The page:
The federal government now appears to be headed down the path of not honoring America’s commitments to tackle global warming, but many of the country’s cities and states as well as its corporations have no intention of breaking our promises to the world.
The Red and White Fleet has been ferrying tourists around San Francisco Bay since 1892 and is a company committed to environmental sustainability. When looking for ways to reduce the emissions from its fleet of passenger ferries, the company wondered if there was a way to eliminate emissions entirely. That question was put to researchers at Sandia National Laboratories in a very specific form: Is it feasible to build and operate a high-speed passenger ferry solely powered by hydrogen fuel cells? According to a recently-released report, the answer is yes.
As the world’s population grows and becomes more urban and affluent, the amount of solid waste we produce grows and grows. Over the past century, the total amount has risen tenfold. By 2025, the world-wide total is expected to double again. The average person in the United States throws away their body weight in garbage every month.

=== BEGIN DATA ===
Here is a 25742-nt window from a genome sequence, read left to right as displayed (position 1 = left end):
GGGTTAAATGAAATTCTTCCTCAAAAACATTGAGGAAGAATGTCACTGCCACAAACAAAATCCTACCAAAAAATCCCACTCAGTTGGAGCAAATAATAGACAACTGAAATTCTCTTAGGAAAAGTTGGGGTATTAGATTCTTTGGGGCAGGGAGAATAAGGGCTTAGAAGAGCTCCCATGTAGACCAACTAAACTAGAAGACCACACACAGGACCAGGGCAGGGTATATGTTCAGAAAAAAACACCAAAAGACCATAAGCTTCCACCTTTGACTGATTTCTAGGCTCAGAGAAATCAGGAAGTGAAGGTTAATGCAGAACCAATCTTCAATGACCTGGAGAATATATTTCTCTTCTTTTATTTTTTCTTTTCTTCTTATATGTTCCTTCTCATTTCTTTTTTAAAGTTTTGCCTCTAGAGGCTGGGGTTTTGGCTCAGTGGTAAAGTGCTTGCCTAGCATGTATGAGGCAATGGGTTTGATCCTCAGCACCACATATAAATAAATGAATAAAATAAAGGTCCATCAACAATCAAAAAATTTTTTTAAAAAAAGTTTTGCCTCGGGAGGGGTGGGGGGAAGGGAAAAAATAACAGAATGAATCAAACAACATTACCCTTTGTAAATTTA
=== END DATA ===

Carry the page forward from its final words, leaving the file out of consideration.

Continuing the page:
The San Francisco Board of Supervisors has voted to ban expanded polystyrene, the foam plastic used in food packaging, packing peanuts, coffee cups, and more. It is one of the most extensive bans of this type in the U.S.
California leads the nation in the use of solar energy with well over half the country’s solar electric capacity. The state is the home of several of the largest thermal solar generating plants in the world and between those and multiple utility-scale photovoltaic plants, California utilities get more than 5% of their power from the sun.